March 27, 1995
March 27, 1995

Table of Contents
March 27, 1995


AJ Kitt has lost a World Cup downhill race to a shovel. And he
has lost to a cold front. But when he lost to a fax machine, it

This is an article from the March 27, 1995 issue Original Layout

This is how much sense skiing makes right now: On March 5, Kitt
won a World Cup downhill in Aspen, Colo., then had it taken away
three days later -- in Norway.

So what else is new? Of his four lifetime World Cup downhill wins,
three have been overturned. To give you an idea, Franz Klammer won
25 World Cup downhills and it only happened to him once. Kitt is
either stuck in his own Groundhog Day, or something stinks here.

Three years ago Kitt was ahead at Val d'Isere, France, until a
storm came up and officials canceled the race after the first 22
skiers had made their runs. Two years ago, on a blue-sky day in
Aspen, Kitt led a race by .83 of a second, which in the downhill
is like winning the Iditarod when the next sled's dogs haven't
even been born yet. But midway through the Aspen competition, a
rut developed near a gate. An Austrian skier hurt his knee when
his ski caught in the rut, which caused some European race
officials to begin digging at the rut with a shovel and muttering
something nobody could understand but that was believed to be,
``You want rut? We'll give you rut!'' It was decided that the new,
improved rut was big enough to cause more injuries and that the
race should not count, which is sort of like canceling the Super
Bowl in the fourth quarter because the backup punter slipped on a

Poor AJ. His career caught an edge after that, and only recently
has he shown signs of coming out of his slump -- like three weeks
ago at Aspen, where he led the race by .58 of a second, which is
like leading by the length of a Ken Burns documentary. True, a
snowstorm came up after only 31 of 68 skiers had finished, forcing
the race to be stopped, and, true, it was hard for the competitors
to see. But since the best skiers go first in the downhill, those
31 were arguably the best 31 in the world. In fact, it's rare when
anybody outside the top-15 seeds wins. The last few skiers who
came down were finishing three and four seconds behind Kitt. So
the on-site jury, consisting of four Alpine ski officials (two
European, one U.S. and one Canadian), ruled unanimously that the
race was official. Kitt had won. Lucy had finally held the ball
long enough for Charlie Brown to kick it.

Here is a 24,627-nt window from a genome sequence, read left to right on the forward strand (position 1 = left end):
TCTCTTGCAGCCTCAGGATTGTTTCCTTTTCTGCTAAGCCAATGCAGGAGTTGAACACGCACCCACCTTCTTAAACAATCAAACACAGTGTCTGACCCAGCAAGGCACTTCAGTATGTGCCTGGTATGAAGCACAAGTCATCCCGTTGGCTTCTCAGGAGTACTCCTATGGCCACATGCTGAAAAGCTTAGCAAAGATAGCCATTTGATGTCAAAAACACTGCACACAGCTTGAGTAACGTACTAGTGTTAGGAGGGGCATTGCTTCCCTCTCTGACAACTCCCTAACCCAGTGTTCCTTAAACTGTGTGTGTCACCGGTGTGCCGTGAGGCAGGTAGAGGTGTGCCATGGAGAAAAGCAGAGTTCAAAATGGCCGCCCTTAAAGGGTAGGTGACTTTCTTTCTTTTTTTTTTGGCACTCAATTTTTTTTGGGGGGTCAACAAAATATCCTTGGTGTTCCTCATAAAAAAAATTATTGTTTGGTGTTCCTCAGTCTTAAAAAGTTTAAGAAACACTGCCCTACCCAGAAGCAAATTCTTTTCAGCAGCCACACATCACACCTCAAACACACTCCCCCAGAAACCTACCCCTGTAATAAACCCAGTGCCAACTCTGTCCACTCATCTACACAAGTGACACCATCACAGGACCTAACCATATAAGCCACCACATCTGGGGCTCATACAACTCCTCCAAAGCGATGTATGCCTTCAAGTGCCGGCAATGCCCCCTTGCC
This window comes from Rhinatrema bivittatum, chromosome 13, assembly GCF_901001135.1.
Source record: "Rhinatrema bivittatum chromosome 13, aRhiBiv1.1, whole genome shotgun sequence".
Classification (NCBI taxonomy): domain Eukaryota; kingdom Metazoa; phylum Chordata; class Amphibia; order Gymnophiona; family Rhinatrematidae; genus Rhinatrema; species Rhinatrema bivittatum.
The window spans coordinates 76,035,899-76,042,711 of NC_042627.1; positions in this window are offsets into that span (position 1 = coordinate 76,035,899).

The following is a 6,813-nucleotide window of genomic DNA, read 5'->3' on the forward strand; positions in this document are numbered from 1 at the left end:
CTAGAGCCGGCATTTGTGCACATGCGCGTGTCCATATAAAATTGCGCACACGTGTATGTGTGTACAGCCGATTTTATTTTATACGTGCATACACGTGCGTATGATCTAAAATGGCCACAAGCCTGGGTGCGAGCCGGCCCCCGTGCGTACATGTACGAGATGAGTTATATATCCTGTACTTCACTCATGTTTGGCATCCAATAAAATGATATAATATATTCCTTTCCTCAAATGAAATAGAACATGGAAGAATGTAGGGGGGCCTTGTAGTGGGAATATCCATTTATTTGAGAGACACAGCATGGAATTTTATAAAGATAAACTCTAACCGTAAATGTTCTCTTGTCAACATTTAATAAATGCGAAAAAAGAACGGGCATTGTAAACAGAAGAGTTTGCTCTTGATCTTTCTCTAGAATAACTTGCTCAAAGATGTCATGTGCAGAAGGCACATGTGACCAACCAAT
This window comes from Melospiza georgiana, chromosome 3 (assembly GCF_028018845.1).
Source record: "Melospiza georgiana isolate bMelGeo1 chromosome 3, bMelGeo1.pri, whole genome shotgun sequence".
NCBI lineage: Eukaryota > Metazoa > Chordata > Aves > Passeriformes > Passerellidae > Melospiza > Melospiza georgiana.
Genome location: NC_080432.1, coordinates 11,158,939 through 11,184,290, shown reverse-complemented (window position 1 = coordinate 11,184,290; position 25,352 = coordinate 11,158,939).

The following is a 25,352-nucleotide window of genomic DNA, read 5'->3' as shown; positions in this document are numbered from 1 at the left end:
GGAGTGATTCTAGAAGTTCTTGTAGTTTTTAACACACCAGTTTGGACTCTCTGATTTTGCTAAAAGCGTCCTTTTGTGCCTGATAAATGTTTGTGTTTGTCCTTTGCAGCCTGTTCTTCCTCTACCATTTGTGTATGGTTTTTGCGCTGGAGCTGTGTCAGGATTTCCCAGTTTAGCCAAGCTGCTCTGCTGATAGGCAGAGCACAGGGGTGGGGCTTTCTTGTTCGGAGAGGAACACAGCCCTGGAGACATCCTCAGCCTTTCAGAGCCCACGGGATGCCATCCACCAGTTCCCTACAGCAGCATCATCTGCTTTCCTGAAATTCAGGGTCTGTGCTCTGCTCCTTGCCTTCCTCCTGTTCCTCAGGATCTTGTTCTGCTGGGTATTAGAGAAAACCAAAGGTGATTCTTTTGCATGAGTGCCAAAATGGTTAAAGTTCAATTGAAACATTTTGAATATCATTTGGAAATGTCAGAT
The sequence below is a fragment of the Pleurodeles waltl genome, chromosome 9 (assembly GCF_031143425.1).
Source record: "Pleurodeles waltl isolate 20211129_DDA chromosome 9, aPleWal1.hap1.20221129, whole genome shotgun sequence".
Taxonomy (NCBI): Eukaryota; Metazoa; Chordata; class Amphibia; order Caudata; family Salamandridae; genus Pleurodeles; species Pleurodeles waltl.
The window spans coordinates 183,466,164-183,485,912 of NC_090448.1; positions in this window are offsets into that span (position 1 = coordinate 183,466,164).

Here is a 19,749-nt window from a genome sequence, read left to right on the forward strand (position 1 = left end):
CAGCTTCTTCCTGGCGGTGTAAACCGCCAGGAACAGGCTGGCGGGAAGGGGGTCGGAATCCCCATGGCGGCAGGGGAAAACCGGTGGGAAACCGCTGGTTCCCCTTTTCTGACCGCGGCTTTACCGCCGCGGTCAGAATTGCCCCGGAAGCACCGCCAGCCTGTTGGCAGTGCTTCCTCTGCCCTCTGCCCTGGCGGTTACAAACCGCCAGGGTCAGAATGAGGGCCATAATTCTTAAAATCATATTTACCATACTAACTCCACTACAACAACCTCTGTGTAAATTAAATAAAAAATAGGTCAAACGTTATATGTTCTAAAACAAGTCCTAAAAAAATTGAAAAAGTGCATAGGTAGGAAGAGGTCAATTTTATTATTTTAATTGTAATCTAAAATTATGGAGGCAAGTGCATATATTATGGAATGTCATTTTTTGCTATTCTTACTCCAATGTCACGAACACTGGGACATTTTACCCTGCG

At the postrace press conference, Kitt, of Boulder, Colo., teared
up in front of his parents and his wife. They knew what he had
been through. When he accepted the trophy, he held it tight.

But then, on March 8, after his warmup run for the downhill in
Kvitfjell, Norway, he saw that sick look on everyone's face again.
``It's kind of like when somebody pukes in a room,'' Kitt says.
``Nobody has to tell you.''

The International Skiing Federation (FIS), a 17-member board of
carbon-dated fossils based almost entirely in Europe, each of
them voting by fax, overturned the Aspen jury's decision. Uh, Mr.
Nicklaus, you know how you won the Masters on Sunday? Well, the
boys in Gdansk have decided you didn't. Where are you hiding the
green jacket?

Kitt was so dizzy with rage that he talked of retiring. Aspen
Skiing Co. was so disgusted it talked of pulling its mountain out
of World Cup racing altogether. And Tom Anderson, the chief of
race in Aspen that day, called the FIS ``a corrupt, ego-driven
mafioso machine.''

All of which raises some questions.

1) Why have a jury at the race if a bunch of guys in ascots are
going to decide the outcome anyway?

2) For that matter, why not take the doddering fossils to the top
of the Hahnenkamm downhill, put them in an old refrigerator and
push them down the run at 75 mph, and then let guys like Kitt
decide whether the fossils should have to redo it again next week
in Altenmarkt?

3) Since about half the members of the FIS voting panel are Nordic
(cross-country and jumping), not Alpine, skiing officials, why
are they allowed to vote on an event 7,000 miles away that they
did not see and know little about? Does the plumbers' union get
to vote for Best Actress?

4) Why stop at changing results that are just three days old?
Let's see. Billy Kidd, we're taking away that medal you won at
Innsbruck in 1964. And somebody call Ingemar Stenmark and get all
those sweaters back. Oh, we've given it some thought, and we've
decided Germany won World War II.

What will erase Kitt's next win? Sasquatch wandering onto the
course? A crabmeat replica of the Beatles dropping from a
dirigible? A vote of the members of the All-England Lawn Tennis

Kitt has tried to keep his sanity through all of this. In fact, he
went out in the last downhill of the year, on March 15 at Bormio,
Italy, and finished second. Kitt did not retire and did not turn
his hotel room into kindling. ``I'm not here for politics,'' he
says, ``I'm just here to ski fast.'' Like that matters.

COLOR ILLUSTRATION:EVANGELIS VIGLIS [arm emerging from fax machine to grab trophy away from skier]

This is an article from
the March 27, 1995 issue